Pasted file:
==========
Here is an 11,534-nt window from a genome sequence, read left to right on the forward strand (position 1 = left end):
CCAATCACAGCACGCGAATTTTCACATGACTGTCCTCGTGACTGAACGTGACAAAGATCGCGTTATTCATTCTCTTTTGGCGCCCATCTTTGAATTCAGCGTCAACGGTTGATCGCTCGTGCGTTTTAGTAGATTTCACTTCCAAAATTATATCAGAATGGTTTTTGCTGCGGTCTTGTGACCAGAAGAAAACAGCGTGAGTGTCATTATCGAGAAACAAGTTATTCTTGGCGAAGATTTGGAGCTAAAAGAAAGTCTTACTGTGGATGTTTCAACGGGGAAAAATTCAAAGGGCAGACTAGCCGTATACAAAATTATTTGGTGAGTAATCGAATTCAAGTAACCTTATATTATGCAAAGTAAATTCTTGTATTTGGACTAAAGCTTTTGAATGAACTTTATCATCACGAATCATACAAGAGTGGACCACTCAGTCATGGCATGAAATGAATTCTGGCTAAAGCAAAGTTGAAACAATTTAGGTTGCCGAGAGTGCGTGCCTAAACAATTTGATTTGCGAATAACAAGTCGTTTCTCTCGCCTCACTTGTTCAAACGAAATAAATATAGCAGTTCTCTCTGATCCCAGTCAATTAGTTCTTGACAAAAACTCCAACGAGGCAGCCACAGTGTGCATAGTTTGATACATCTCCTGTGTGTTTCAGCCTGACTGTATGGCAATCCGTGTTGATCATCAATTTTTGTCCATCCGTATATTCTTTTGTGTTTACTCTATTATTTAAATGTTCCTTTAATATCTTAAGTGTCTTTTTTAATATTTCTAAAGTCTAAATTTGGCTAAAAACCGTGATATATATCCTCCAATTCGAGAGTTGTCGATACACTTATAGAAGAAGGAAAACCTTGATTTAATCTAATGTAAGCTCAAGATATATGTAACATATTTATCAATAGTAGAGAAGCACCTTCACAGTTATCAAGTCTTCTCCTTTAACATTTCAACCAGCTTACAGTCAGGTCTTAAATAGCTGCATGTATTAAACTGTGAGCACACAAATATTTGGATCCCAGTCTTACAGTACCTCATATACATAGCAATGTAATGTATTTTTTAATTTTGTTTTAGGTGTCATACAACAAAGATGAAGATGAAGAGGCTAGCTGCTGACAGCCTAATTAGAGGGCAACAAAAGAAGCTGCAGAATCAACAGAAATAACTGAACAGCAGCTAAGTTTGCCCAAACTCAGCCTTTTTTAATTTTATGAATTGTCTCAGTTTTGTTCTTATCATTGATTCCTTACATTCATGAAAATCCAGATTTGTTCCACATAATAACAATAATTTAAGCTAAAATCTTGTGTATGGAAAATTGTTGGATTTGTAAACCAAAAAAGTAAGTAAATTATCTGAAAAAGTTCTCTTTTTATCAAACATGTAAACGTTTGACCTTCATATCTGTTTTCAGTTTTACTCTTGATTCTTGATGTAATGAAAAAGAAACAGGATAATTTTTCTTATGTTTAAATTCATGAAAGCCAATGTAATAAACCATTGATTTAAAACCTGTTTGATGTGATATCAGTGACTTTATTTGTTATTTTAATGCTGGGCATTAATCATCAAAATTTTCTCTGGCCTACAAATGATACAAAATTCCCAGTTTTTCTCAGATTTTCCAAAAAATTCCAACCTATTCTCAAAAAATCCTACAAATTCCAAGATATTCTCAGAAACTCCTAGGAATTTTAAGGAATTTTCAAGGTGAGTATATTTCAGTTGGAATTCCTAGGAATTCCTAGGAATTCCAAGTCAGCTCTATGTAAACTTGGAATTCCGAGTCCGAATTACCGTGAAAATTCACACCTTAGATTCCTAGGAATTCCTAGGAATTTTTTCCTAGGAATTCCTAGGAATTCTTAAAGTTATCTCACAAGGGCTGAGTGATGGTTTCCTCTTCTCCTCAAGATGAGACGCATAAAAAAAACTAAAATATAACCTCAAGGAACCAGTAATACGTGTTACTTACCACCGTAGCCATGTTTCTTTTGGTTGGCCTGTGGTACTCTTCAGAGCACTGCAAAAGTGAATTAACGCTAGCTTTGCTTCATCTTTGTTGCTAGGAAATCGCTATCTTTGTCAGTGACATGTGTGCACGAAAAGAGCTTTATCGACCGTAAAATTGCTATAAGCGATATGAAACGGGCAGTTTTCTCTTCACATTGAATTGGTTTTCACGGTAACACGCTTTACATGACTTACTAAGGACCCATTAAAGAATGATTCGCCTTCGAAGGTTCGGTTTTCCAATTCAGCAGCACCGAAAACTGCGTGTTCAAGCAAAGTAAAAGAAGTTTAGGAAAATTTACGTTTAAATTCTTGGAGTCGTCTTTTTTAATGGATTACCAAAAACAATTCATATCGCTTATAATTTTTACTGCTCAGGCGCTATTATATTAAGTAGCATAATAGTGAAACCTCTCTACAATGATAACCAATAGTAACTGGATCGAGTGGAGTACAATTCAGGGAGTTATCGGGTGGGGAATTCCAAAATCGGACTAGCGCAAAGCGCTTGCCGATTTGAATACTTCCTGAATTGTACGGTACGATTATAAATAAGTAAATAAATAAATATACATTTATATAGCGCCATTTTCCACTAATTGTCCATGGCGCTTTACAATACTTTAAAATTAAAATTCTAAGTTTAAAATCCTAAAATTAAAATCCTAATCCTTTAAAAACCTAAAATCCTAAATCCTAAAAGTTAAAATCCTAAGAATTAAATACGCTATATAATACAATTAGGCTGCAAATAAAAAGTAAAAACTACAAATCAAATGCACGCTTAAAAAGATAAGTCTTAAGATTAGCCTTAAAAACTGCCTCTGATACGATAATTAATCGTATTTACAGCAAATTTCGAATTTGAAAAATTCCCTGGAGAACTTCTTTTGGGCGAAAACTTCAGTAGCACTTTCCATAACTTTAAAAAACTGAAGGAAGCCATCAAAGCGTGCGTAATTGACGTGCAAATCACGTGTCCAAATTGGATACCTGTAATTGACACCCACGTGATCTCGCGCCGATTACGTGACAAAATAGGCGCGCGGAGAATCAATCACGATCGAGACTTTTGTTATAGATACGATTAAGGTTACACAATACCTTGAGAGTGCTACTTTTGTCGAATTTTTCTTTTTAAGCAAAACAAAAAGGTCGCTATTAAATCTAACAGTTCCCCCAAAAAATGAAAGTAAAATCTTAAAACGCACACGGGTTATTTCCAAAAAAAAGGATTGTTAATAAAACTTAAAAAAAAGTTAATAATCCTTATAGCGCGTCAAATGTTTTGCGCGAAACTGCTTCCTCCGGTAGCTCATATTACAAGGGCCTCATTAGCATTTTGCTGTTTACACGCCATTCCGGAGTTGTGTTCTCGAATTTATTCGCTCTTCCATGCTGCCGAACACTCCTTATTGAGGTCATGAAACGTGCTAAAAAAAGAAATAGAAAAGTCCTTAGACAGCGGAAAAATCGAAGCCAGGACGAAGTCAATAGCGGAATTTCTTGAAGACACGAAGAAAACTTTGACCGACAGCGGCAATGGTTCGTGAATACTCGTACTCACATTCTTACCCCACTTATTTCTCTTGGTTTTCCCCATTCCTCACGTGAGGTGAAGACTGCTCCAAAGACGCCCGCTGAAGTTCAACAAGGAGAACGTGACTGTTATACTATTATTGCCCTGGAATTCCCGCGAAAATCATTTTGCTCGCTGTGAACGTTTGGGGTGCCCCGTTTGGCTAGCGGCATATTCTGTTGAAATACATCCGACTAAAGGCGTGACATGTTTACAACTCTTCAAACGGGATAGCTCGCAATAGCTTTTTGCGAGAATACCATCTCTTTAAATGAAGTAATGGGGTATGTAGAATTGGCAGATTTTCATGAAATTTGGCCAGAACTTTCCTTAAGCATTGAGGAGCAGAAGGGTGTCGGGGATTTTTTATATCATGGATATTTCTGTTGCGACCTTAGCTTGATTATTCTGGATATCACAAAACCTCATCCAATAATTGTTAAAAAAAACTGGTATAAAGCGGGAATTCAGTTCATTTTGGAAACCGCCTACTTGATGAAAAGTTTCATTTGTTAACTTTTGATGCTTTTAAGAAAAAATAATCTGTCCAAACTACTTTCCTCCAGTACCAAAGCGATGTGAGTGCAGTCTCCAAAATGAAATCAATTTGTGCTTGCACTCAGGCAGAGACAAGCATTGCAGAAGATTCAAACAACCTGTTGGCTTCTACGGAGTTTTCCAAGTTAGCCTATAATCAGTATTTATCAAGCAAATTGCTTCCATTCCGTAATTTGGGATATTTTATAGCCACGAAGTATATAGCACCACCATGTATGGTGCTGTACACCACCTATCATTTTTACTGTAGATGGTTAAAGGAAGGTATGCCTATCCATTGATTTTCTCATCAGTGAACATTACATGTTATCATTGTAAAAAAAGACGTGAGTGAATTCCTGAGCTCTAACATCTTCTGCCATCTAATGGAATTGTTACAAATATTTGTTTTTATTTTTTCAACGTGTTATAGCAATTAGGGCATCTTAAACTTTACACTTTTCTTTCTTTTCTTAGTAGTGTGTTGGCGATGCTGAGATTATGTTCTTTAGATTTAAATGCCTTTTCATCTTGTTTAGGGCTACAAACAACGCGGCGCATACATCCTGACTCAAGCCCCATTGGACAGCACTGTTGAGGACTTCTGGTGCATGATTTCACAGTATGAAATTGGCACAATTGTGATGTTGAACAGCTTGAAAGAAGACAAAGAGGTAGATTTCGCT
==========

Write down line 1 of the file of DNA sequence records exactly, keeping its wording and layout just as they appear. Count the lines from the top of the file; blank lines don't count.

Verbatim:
Here is an 11,534-nt window from a genome sequence, read left to right on the forward strand (position 1 = left end):